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Why Kaminari-Mon is special ?
Kaminarimon Gate marks the entrance to Senso-ji Temple, a temple located in Tokyo's Taito City. The gate's official name is Furaijinmon ("Wind and Thunder God Gate"), and the Japanese wind and thunder gods are enshrined in the left and right sides of the gate. A huge lantern measuring 3.3 m in diameter and 3.9 m in height, with a weight of 700 kg, hangs in the center of the gate. Built by Taira-no-Kinmasa in the year 942, the gate was moved to its current location during the Kamakura period (1192-1333). The wind and thunder gods, enshrined when the gate was relocated, were first enshrined to protect from calamities, but they eventually came to be regarded as bringers of peace and plentiful harvests. Kaminarimon Gate has been destroyed three times by fires, and in 1960 it was rebuilt for the first time in 95 years. It is now considered a representative structure of the Asakusa area.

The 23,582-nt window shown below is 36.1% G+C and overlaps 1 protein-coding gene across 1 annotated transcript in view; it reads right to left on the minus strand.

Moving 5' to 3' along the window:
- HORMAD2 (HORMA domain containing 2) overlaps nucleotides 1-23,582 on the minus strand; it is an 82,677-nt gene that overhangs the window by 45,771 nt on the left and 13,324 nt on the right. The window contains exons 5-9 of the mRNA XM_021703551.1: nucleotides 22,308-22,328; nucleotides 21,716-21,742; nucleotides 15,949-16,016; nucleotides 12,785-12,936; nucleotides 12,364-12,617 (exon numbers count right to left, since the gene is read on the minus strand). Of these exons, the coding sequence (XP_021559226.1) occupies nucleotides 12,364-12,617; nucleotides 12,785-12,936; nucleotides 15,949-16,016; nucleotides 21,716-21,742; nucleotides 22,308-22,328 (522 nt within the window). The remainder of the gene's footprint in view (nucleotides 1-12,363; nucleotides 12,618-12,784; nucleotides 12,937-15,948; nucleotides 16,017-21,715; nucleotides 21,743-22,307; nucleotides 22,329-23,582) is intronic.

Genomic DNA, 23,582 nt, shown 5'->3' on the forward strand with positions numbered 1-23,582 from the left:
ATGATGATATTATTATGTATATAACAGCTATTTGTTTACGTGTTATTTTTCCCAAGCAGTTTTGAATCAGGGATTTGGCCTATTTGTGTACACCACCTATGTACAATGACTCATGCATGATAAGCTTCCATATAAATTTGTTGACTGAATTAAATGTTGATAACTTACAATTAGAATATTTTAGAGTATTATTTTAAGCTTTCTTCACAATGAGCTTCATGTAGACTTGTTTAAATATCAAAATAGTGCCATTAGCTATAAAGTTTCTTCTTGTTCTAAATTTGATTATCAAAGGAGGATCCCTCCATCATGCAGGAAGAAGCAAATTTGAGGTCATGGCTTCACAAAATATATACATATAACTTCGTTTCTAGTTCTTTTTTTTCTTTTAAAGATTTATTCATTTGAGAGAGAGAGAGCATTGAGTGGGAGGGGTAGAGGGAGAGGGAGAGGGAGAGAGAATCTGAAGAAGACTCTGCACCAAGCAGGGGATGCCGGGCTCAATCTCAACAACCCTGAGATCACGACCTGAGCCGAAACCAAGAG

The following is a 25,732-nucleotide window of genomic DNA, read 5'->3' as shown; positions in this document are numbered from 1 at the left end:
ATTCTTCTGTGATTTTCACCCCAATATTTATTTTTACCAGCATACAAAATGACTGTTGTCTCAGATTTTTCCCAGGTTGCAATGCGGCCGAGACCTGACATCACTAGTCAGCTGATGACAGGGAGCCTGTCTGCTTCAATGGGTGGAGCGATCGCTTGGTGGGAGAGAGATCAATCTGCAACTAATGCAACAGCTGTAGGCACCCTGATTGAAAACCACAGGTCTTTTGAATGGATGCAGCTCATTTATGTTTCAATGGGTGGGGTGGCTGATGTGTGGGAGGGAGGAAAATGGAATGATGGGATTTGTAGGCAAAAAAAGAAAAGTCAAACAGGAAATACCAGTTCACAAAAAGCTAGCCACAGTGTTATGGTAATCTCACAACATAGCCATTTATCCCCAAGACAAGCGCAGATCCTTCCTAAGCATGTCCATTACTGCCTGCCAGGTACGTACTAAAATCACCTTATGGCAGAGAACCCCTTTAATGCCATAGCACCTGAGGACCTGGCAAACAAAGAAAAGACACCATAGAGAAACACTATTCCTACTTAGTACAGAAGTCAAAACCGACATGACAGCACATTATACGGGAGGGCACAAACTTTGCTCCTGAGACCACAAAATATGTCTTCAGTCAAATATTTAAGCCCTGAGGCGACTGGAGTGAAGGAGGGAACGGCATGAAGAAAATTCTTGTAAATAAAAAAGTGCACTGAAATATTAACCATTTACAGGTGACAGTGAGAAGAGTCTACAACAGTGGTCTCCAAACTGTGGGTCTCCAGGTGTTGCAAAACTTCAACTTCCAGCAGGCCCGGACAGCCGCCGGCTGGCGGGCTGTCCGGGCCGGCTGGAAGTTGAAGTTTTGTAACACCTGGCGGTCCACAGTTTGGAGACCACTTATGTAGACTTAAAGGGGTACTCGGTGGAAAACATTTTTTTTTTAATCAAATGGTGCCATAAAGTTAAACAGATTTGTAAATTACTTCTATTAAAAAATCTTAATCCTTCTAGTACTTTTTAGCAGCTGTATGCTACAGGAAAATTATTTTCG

What to explore at Kaminari-Mon?
People initially offered prayers to these two statues for the protection of the temple against natural disasters including typhoons, floods and fire. Over time, they became the subject of prayers for the benefit of the people, such as for a bountiful harvest and for peace in the world.
- An extreme giant gate
- Unique decoration
- Crowded place to take pictures
- The entrance of a famous temple- Sensoji
- Popular among tourists
2 Chome-3-1 Asakusa Taito, Tokyo 111-0032 Jaoan
Kaminarimon is extremely a good place to take a picture since its unique decoration and architecture . It is well-known as it is the entrace leading to a famous temple. The front of the lantern displays the gate's name, Kaminarimon. Painted on the back is the gate’s official name, Fūraijinmon. A wooden carving depicting a dragon adorns the bottom of the lantern. In the center of the Kaminarimon, under the gate, hangs a giant red chōchin that is 4 meters tall, 3.4 meters in circumference and weighs 670 kilograms. During festivals such as Sanja Matsuri, the lantern is collapsed to let tall objects pass through the gate.